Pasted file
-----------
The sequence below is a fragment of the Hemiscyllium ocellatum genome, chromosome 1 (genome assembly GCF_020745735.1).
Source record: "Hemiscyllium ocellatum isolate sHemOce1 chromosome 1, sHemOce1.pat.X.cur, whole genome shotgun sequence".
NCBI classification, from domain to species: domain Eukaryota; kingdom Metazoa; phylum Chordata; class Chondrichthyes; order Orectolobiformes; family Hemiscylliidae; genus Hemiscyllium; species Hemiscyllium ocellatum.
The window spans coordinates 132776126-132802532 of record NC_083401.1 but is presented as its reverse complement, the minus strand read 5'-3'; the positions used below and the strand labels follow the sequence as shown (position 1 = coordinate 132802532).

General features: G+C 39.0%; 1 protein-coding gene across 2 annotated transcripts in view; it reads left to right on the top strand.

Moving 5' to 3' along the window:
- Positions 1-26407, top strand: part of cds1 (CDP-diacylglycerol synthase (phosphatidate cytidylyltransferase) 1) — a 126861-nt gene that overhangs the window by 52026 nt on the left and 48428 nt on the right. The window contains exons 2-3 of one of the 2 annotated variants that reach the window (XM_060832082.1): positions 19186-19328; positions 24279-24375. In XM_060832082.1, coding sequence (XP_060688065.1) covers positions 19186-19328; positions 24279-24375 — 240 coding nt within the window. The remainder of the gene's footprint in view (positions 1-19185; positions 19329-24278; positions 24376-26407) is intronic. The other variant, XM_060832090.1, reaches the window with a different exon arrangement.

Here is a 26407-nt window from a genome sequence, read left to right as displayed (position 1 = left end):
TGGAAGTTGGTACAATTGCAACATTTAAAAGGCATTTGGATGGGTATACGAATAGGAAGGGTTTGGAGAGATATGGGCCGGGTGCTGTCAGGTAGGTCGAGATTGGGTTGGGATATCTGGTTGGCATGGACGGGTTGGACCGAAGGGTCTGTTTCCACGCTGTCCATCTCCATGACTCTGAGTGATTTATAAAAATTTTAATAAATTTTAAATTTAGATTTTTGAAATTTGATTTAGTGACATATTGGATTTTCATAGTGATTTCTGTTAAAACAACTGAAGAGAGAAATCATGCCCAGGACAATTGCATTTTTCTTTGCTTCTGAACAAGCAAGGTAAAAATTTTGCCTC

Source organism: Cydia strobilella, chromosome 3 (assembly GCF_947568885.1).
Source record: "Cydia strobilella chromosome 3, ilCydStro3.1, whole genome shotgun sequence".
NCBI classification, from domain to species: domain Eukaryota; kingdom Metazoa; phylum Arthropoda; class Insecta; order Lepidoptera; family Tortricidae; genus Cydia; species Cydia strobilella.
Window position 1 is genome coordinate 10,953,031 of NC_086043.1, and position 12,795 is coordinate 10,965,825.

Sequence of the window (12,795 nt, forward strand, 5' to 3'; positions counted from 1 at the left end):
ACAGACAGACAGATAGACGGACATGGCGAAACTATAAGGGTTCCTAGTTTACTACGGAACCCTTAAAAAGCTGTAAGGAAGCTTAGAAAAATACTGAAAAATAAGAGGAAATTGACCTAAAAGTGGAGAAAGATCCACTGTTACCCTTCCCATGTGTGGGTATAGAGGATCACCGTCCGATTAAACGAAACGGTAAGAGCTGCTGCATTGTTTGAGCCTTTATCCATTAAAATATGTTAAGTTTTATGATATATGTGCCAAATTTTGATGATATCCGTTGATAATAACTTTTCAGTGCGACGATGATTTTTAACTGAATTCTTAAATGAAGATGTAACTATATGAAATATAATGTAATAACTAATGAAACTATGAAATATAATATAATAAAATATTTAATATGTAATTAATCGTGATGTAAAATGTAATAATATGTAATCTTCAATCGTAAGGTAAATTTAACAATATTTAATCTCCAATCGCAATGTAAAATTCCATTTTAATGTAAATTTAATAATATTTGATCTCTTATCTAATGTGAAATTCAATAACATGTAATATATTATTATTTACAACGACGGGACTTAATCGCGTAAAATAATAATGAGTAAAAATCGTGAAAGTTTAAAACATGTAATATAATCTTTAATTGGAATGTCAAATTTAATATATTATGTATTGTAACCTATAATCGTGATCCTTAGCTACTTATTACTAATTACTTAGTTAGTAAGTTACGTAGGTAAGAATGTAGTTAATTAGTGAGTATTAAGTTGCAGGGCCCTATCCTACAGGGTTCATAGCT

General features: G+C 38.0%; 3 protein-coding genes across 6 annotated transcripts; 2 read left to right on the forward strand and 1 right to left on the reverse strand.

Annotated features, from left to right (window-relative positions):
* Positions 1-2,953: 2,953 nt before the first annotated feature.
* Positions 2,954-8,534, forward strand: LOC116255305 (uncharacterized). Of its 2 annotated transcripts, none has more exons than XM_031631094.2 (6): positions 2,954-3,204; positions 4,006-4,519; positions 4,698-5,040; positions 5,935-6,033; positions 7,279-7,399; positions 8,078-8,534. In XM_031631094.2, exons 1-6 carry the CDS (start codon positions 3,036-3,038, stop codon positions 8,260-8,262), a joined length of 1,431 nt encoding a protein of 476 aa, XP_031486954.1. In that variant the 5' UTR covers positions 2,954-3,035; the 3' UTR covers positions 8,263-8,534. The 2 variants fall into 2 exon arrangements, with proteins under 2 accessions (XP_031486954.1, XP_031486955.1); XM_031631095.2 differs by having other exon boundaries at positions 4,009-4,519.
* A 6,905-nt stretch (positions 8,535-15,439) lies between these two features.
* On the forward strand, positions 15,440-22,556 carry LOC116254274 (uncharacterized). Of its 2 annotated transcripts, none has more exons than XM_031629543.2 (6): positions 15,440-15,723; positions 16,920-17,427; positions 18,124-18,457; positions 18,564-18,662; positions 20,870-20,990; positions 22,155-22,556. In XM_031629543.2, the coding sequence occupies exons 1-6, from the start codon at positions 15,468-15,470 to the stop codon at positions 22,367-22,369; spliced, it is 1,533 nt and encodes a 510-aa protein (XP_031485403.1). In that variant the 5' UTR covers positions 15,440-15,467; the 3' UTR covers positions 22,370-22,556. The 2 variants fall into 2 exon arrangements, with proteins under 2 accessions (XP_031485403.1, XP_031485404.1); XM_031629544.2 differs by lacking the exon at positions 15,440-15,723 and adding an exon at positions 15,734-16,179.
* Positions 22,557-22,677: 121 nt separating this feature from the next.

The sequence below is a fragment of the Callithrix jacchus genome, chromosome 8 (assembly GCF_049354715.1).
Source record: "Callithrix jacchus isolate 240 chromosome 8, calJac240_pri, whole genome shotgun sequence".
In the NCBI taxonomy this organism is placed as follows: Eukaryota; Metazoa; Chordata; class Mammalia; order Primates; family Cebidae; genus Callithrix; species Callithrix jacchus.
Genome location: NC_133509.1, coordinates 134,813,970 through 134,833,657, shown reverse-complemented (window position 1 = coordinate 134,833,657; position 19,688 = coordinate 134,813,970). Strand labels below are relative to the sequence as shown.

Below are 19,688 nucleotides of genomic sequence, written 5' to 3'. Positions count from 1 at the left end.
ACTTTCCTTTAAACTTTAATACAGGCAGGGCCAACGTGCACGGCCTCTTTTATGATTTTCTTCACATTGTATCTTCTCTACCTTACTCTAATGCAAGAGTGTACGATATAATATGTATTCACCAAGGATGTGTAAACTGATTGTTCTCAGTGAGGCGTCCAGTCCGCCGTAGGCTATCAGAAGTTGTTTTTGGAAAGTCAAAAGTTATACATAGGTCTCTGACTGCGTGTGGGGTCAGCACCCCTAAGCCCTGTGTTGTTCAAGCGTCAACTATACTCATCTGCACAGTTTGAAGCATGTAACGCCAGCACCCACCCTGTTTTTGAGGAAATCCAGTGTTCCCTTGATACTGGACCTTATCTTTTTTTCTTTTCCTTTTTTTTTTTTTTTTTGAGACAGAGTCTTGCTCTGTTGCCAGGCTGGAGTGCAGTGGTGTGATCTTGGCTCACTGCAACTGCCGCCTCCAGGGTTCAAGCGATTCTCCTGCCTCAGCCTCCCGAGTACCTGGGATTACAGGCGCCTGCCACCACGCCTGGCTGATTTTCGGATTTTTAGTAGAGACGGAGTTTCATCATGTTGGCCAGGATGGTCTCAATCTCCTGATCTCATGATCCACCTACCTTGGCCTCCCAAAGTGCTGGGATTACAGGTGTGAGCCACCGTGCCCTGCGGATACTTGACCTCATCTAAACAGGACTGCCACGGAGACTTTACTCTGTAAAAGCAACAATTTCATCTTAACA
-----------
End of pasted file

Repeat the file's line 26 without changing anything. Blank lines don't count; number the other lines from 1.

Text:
Genome location: NC_133509.1, coordinates 134,813,970 through 134,833,657, shown reverse-complemented (window position 1 = coordinate 134,833,657; position 19,688 = coordinate 134,813,970). Strand labels below are relative to the sequence as shown.